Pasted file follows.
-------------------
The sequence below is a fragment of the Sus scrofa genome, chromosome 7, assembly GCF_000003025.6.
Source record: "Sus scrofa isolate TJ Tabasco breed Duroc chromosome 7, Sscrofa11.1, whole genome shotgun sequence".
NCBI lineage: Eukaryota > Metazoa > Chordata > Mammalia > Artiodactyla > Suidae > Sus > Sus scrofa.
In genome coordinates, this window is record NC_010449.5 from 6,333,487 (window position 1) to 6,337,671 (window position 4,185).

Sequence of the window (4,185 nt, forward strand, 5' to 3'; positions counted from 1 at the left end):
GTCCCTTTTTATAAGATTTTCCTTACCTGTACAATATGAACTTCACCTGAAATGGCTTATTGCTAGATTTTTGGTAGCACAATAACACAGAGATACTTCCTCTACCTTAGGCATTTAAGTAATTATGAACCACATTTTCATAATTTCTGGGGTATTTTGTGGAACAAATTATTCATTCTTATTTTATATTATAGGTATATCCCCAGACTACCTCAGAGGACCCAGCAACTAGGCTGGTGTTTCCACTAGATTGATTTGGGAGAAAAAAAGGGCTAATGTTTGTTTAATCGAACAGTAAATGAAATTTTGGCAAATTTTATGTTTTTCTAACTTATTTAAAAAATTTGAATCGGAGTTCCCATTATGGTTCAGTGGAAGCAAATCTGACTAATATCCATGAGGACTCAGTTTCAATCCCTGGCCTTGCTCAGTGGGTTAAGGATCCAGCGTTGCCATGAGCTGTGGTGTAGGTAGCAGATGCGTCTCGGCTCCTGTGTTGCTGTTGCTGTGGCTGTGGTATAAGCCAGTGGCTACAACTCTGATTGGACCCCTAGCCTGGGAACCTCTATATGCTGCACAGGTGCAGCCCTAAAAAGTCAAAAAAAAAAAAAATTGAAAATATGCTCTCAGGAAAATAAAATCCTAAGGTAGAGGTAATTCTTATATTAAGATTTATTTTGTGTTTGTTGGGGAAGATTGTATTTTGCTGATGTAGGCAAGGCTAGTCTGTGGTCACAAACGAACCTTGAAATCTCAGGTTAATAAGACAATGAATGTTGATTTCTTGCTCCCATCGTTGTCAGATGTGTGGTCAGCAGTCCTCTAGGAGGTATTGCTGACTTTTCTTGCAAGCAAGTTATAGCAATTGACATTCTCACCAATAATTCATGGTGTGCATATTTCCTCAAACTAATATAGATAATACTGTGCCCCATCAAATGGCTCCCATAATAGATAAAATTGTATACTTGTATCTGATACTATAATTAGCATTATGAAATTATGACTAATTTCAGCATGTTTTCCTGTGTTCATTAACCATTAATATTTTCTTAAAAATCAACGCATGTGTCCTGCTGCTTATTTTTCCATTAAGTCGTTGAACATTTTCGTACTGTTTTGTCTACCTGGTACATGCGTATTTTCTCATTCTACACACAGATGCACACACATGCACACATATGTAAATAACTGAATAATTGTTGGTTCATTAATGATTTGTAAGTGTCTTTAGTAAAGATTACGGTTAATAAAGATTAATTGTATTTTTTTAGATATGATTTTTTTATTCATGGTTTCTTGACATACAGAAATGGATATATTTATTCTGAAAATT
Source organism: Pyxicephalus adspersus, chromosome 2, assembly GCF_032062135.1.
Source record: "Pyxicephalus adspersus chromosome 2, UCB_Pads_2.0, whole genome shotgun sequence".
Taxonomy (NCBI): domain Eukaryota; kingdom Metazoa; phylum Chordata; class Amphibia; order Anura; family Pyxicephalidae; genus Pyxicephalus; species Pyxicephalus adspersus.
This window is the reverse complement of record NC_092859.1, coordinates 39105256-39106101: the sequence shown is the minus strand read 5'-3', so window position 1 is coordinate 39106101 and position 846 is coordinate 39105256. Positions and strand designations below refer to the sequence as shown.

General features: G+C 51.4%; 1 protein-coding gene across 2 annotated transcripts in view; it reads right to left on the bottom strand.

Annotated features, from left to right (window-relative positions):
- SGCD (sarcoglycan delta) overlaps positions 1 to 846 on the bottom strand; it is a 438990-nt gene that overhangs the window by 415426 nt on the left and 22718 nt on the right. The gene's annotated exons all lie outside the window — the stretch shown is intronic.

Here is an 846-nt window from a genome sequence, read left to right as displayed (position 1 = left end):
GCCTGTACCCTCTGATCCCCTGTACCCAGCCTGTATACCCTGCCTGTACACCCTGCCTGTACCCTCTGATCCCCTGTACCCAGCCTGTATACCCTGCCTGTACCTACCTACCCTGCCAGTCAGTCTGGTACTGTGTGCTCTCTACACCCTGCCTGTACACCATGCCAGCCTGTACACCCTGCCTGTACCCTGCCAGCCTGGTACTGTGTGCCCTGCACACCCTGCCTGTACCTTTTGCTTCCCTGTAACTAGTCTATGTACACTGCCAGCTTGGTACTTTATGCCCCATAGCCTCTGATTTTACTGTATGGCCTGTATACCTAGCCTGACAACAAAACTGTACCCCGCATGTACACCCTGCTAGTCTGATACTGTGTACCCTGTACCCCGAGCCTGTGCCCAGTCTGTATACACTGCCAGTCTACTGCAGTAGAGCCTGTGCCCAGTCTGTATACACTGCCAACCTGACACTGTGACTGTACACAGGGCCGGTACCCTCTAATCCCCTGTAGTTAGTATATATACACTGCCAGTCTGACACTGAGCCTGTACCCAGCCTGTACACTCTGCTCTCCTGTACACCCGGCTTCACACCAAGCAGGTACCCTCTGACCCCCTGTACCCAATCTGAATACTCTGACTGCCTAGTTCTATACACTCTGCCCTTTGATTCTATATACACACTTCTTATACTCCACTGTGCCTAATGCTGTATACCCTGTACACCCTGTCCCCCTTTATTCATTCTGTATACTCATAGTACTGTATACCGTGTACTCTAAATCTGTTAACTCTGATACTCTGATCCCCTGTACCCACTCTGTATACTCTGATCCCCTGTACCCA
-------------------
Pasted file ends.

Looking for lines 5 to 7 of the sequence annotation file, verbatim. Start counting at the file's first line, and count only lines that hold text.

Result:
Sequence of the window (4,185 nt, forward strand, 5' to 3'; positions counted from 1 at the left end):
GTCCCTTTTTATAAGATTTTCCTTACCTGTACAATATGAACTTCACCTGAAATGGCTTATTGCTAGATTTTTGGTAGCACAATAACACAGAGATACTTCCTCTACCTTAGGCATTTAAGTAATTATGAACCACATTTTCATAATTTCTGGGGTATTTTGTGGAACAAATTATTCATTCTTATTTTATATTATAGGTATATCCCCAGACTACCTCAGAGGACCCAGCAACTAGGCTGGTGTTTCCACTAGATTGATTTGGGAGAAAAAAAGGGCTAATGTTTGTTTAATCGAACAGTAAATGAAATTTTGGCAAATTTTATGTTTTTCTAACTTATTTAAAAAATTTGAATCGGAGTTCCCATTATGGTTCAGTGGAAGCAAATCTGACTAATATCCATGAGGACTCAGTTTCAATCCCTGGCCTTGCTCAGTGGGTTAAGGATCCAGCGTTGCCATGAGCTGTGGTGTAGGTAGCAGATGCGTCTCGGCTCCTGTGTTGCTGTTGCTGTGGCTGTGGTATAAGCCAGTGGCTACAACTCTGATTGGACCCCTAGCCTGGGAACCTCTATATGCTGCACAGGTGCAGCCCTAAAAAGTCAAAAAAAAAAAAAATTGAAAATATGCTCTCAGGAAAATAAAATCCTAAGGTAGAGGTAATTCTTATATTAAGATTTATTTTGTGTTTGTTGGGGAAGATTGTATTTTGCTGATGTAGGCAAGGCTAGTCTGTGGTCACAAACGAACCTTGAAATCTCAGGTTAATAAGACAATGAATGTTGATTTCTTGCTCCCATCGTTGTCAGATGTGTGGTCAGCAGTCCTCTAGGAGGTATTGCTGACTTTTCTTGCAAGCAAGTTATAGCAATTGACATTCTCACCAATAATTCATGGTGTGCATATTTCCTCAAACTAATATAGATAATACTGTGCCCCATCAAATGGCTCCCATAATAGATAAAATTGTATACTTGTATCTGATACTATAATTAGCATTATGAAATTATGACTAATTTCAGCATGTTTTCCTGTGTTCATTAACCATTAATATTTTCTTAAAAATCAACGCATGTGTCCTGCTGCTTATTTTTCCATTAAGTCGTTGAACATTTTCGTACTGTTTTGTCTACCTGGTACATGCGTATTTTCTCATTCTACACACAGATGCACACACATGCACACATATGTAAATAACTGAATAATTGTTGGTTCATTAATGATTTGTAAGTGTCTTTAGTAAAGATTACGGTTAATAAAGATTAATTGTATTTTTTTAGATATGATTTTTTTATTCATGGTTTCTTGACATACAGAAATGGATATATTTATTCTGAAAATT
Source organism: Pyxicephalus adspersus, chromosome 2, assembly GCF_032062135.1.